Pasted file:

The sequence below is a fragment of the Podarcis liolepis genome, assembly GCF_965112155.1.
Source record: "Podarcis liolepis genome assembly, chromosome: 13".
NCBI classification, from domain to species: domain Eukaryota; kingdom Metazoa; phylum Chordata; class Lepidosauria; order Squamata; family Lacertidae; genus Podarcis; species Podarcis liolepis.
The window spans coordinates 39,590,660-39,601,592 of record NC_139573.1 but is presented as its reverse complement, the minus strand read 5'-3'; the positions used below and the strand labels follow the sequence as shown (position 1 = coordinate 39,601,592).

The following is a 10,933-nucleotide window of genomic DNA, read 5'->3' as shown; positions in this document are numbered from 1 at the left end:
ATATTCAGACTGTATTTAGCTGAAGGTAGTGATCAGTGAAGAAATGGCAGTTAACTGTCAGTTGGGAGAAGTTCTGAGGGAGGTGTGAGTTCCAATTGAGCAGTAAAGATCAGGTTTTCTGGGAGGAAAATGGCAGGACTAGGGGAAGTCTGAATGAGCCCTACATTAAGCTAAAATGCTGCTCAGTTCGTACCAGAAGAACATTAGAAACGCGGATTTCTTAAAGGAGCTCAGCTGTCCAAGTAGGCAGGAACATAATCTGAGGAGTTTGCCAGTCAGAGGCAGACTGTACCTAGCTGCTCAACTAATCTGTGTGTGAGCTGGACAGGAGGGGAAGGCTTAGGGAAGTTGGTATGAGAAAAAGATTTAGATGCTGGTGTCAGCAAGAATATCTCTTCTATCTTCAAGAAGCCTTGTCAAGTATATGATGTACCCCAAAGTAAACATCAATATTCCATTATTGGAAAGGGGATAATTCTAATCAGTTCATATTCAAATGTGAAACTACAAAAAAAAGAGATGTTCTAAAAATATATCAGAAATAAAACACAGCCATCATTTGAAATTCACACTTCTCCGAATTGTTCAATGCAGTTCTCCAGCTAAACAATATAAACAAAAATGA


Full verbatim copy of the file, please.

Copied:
The sequence below is a fragment of the Podarcis liolepis genome, assembly GCF_965112155.1.
Source record: "Podarcis liolepis genome assembly, chromosome: 13".
NCBI classification, from domain to species: domain Eukaryota; kingdom Metazoa; phylum Chordata; class Lepidosauria; order Squamata; family Lacertidae; genus Podarcis; species Podarcis liolepis.
The window spans coordinates 39,590,660-39,601,592 of record NC_139573.1 but is presented as its reverse complement, the minus strand read 5'-3'; the positions used below and the strand labels follow the sequence as shown (position 1 = coordinate 39,601,592).

The following is a 10,933-nucleotide window of genomic DNA, read 5'->3' as shown; positions in this document are numbered from 1 at the left end:
ATATTCAGACTGTATTTAGCTGAAGGTAGTGATCAGTGAAGAAATGGCAGTTAACTGTCAGTTGGGAGAAGTTCTGAGGGAGGTGTGAGTTCCAATTGAGCAGTAAAGATCAGGTTTTCTGGGAGGAAAATGGCAGGACTAGGGGAAGTCTGAATGAGCCCTACATTAAGCTAAAATGCTGCTCAGTTCGTACCAGAAGAACATTAGAAACGCGGATTTCTTAAAGGAGCTCAGCTGTCCAAGTAGGCAGGAACATAATCTGAGGAGTTTGCCAGTCAGAGGCAGACTGTACCTAGCTGCTCAACTAATCTGTGTGTGAGCTGGACAGGAGGGGAAGGCTTAGGGAAGTTGGTATGAGAAAAAGATTTAGATGCTGGTGTCAGCAAGAATATCTCTTCTATCTTCAAGAAGCCTTGTCAAGTATATGATGTACCCCAAAGTAAACATCAATATTCCATTATTGGAAAGGGGATAATTCTAATCAGTTCATATTCAAATGTGAAACTACAAAAAAAAGAGATGTTCTAAAAATATATCAGAAATAAAACACAGCCATCATTTGAAATTCACACTTCTCCGAATTGTTCAATGCAGTTCTCCAGCTAAACAATATAAACAAAAATGA